So we when we start we see Card is taking a similar revisionist line to John Updike’s Gertrude and Claudius (heartily recommended, and I’m anything but an Updike fan, by the way).  Hamlet’s father is an inept king and a coarse jerk besides, while Claudius is a tactful, intelligent man whom Gertrude, forced into a typical dynastic match, can’t help but fall in love with.  Still, the story is told through Hamlet’s perspective, and there’s a darker secret hanging around Hamlet in his adolescence than just his father’s royal incompetence.  See, the teenaged noblemen that Hamlet is surrounded by keep going off on hunts with Hamlet’s father, while for some mysterious reason Hamlet is never invited.  This includes Horatio:

Hamlet made a noise, so Horatio would know someone was coming.  Thus when Hamlet came around the corner, Horatio was not crying at all, though his eyes were red and his nose was red and a little snotty, as was his sleeve.

“How was the hunt?” asked Hamlet.

Horatio tried a little smile.  “I’m sorry to go, when I know you wanted to.”  […]

“We got lost,” said Horation.  “We didn’t rejoin the hunt until on the way home.”  […]

“You must have been sorry, though to miss the kill.”  Horatio almost sobbed again.  “I am very sorry to miss it,” he said, as soon as he had control of his emotions again.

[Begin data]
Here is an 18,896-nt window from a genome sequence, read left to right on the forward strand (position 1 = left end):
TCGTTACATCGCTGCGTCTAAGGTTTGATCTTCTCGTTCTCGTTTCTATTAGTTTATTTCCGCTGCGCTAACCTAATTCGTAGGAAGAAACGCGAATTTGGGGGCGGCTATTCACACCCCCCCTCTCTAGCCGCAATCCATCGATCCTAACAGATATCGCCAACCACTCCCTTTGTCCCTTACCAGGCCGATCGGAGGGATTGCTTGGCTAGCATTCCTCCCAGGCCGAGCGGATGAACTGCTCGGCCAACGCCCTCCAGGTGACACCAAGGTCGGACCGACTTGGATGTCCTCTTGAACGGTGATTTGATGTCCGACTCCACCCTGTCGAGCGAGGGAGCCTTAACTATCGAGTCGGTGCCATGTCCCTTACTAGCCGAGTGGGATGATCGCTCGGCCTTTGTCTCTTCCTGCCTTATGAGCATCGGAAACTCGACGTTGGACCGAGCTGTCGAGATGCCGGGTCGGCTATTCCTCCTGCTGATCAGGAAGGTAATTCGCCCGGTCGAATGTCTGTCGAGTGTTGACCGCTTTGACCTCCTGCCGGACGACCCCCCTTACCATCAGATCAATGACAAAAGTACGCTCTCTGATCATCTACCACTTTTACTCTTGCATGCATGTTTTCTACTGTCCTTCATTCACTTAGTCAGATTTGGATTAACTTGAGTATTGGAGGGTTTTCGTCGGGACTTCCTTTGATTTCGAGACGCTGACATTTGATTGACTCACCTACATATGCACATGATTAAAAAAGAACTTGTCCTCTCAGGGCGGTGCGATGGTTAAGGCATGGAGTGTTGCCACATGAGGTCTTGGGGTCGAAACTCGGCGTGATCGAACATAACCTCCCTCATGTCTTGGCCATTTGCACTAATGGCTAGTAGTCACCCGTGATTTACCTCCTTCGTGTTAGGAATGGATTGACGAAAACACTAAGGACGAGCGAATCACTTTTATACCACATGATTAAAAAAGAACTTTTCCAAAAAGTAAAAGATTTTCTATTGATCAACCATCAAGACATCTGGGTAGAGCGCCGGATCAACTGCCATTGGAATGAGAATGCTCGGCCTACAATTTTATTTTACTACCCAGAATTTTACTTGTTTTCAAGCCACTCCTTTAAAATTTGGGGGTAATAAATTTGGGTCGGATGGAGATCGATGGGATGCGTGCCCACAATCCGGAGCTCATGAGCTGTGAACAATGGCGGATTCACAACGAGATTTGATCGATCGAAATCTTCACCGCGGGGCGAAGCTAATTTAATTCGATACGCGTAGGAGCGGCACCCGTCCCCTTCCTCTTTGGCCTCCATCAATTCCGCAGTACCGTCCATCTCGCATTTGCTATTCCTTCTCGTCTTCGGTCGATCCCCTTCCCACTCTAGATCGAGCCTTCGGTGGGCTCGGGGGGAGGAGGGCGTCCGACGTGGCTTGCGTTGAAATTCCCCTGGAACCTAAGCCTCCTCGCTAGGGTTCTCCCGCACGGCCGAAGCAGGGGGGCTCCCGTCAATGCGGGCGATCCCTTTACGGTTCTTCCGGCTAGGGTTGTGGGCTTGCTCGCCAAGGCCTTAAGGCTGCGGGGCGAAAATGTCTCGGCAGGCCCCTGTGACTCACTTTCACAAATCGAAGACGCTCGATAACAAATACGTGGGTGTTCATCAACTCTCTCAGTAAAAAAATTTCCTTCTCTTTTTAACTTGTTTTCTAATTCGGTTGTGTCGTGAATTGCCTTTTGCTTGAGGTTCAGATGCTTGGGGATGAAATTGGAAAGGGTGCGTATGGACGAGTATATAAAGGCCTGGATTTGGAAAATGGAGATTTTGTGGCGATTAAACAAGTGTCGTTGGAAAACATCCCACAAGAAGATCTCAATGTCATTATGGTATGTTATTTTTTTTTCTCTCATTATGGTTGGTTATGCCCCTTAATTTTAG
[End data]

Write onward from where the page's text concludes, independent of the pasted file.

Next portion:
Okay, I know you probably already figured it out, unless you grew up in a convent – and a convent run by nuns who would make Julie Andrews from The Sound of Music look jaded and world-weary by comparison – but let’s look in on our Laertes:

Hamlet’s tone had been jesting, but the darkness that came upon Laertes’s face was almost painful.  “What is it?”  “Hamlet, I beg you, before you go, ask your father to send me away.  To France…”

Before I get much further, let me clarify:  I am absolutely convinced that Card is a very good writer, even long after his Ender’s Game heyday.  He has a knack for a narrative that’s expressive and vivid yet brisk.  When his characters are meant to be seen as “wise,” they do sound like they’re quoting from a prepared sermon or lecture rather than like human beings who are just speaking in a casual conversation, but he’s far from the only writer guilty of that quirk.  It’s just that the entire first part of this story is mostly about, believe it or not, Hamlet’s father might just be sexually molesting all these pretty, athletic teenagers he’s surrounding his son with.

Granted we do find out more about Hamlet’s character – he’s sullen and envious, basically – and about his relationship (or lack thereof) with his father, but all the “hints” are just so distracting in much the same way a kid punching your arm while chanting, “Is this bothering you?  Is this bothering you?” can be.  And I get that this may have been intentional.  Card is trying to make the point that Hamlet has been sheltered all his childhood and has only seen as much of the world and humanity as his father allowed.  Maybe Card is even trying to draw a gap between what a modern reader would immediately pick up on and what someone in Hamlet’s time and position could understand. Even then, Hamlet just comes across as dense.  He doesn’t even wonder why Horatio has been sobbing.